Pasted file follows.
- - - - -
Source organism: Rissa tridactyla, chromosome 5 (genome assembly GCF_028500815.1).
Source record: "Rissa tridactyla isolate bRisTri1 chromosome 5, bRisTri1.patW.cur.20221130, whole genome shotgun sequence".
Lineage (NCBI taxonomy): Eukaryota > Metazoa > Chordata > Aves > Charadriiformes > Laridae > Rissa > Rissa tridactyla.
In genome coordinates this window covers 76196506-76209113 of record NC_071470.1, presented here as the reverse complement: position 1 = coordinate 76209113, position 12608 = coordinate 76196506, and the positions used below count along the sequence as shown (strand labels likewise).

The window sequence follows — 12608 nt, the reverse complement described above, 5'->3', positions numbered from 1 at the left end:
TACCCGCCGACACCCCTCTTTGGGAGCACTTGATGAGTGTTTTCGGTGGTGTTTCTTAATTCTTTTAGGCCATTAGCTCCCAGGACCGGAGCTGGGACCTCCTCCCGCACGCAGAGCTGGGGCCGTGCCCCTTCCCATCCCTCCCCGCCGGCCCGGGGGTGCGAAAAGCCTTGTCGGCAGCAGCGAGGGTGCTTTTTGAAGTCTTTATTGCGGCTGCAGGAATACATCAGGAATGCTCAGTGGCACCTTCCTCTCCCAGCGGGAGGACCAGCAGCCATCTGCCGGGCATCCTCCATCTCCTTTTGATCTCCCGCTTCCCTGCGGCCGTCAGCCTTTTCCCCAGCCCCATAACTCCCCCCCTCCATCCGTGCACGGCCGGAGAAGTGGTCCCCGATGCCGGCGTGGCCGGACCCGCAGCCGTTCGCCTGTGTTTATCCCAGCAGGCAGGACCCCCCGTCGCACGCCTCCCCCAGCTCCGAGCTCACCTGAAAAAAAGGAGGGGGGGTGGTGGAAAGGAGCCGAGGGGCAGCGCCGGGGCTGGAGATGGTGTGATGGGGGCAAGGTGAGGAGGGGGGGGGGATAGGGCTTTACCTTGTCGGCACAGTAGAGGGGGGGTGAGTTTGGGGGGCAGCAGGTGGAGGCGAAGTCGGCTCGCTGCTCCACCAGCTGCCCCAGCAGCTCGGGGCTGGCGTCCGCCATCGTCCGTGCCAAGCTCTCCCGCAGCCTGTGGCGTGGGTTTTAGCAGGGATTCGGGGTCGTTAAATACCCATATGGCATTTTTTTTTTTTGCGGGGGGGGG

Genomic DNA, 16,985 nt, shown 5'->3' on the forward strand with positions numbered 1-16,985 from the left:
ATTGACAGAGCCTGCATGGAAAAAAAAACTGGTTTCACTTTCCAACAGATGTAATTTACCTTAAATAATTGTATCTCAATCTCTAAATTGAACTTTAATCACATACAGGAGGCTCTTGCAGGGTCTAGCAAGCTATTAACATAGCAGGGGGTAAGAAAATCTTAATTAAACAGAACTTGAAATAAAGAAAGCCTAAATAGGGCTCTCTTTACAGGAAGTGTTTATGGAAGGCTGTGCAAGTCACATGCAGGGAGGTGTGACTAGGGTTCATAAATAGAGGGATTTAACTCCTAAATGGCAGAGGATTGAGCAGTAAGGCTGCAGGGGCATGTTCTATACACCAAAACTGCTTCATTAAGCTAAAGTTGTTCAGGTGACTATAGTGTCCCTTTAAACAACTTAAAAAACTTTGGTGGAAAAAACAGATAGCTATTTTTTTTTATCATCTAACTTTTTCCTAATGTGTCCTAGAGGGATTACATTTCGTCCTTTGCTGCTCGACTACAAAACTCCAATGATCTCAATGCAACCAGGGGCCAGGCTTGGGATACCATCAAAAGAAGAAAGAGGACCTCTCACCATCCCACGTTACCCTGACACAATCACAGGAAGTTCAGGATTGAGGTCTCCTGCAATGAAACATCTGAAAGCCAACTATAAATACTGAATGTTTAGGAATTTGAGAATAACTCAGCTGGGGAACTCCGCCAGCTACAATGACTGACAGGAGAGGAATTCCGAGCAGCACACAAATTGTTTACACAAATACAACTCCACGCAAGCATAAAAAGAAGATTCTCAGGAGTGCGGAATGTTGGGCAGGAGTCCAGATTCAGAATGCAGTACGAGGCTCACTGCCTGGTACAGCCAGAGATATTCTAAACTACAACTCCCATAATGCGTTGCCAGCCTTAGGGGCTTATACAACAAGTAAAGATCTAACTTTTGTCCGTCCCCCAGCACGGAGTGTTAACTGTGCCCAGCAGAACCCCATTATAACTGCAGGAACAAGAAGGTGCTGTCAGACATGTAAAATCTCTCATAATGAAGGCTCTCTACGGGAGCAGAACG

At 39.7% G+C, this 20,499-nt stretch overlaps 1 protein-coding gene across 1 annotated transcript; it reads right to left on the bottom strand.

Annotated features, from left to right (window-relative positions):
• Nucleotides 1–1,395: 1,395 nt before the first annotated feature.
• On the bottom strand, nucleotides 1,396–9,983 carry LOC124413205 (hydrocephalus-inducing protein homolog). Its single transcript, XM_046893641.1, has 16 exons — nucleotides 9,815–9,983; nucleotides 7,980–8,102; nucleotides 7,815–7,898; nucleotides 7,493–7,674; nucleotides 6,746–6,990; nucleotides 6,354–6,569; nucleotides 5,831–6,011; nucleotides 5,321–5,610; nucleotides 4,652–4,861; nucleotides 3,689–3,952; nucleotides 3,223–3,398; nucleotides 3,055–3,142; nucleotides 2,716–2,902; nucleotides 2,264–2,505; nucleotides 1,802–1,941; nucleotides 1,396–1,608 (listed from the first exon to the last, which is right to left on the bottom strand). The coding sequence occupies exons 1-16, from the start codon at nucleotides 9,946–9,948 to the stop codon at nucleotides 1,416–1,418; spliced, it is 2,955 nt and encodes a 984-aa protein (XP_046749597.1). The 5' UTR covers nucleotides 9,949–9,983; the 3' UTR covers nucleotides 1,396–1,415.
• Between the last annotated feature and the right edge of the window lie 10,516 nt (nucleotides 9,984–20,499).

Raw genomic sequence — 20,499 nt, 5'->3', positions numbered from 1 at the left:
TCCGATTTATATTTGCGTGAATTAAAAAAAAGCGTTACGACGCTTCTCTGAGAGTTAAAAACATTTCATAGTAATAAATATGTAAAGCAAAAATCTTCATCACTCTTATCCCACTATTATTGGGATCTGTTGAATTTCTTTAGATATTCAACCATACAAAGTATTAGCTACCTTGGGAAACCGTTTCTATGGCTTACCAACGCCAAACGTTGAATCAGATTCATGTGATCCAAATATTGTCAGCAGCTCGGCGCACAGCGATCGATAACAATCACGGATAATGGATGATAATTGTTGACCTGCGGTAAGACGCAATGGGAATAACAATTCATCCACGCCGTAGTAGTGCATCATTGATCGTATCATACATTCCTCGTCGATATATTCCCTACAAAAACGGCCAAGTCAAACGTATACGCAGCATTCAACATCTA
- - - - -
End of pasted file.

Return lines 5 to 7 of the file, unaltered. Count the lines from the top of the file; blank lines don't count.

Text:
The window sequence follows — 12608 nt, the reverse complement described above, 5'->3', positions numbered from 1 at the left end:
TACCCGCCGACACCCCTCTTTGGGAGCACTTGATGAGTGTTTTCGGTGGTGTTTCTTAATTCTTTTAGGCCATTAGCTCCCAGGACCGGAGCTGGGACCTCCTCCCGCACGCAGAGCTGGGGCCGTGCCCCTTCCCATCCCTCCCCGCCGGCCCGGGGGTGCGAAAAGCCTTGTCGGCAGCAGCGAGGGTGCTTTTTGAAGTCTTTATTGCGGCTGCAGGAATACATCAGGAATGCTCAGTGGCACCTTCCTCTCCCAGCGGGAGGACCAGCAGCCATCTGCCGGGCATCCTCCATCTCCTTTTGATCTCCCGCTTCCCTGCGGCCGTCAGCCTTTTCCCCAGCCCCATAACTCCCCCCCTCCATCCGTGCACGGCCGGAGAAGTGGTCCCCGATGCCGGCGTGGCCGGACCCGCAGCCGTTCGCCTGTGTTTATCCCAGCAGGCAGGACCCCCCGTCGCACGCCTCCCCCAGCTCCGAGCTCACCTGAAAAAAAGGAGGGGGGGTGGTGGAAAGGAGCCGAGGGGCAGCGCCGGGGCTGGAGATGGTGTGATGGGGGCAAGGTGAGGAGGGGGGGGGGATAGGGCTTTACCTTGTCGGCACAGTAGAGGGGGGGTGAGTTTGGGGGGCAGCAGGTGGAGGCGAAGTCGGCTCGCTGCTCCACCAGCTGCCCCAGCAGCTCGGGGCTGGCGTCCGCCATCGTCCGTGCCAAGCTCTCCCGCAGCCTGTGGCGTGGGTTTTAGCAGGGATTCGGGGTCGTTAAATACCCATATGGCATTTTTTTTTTTTGCGGGGGGGGG

Genomic DNA, 16,985 nt, shown 5'->3' on the forward strand with positions numbered 1-16,985 from the left: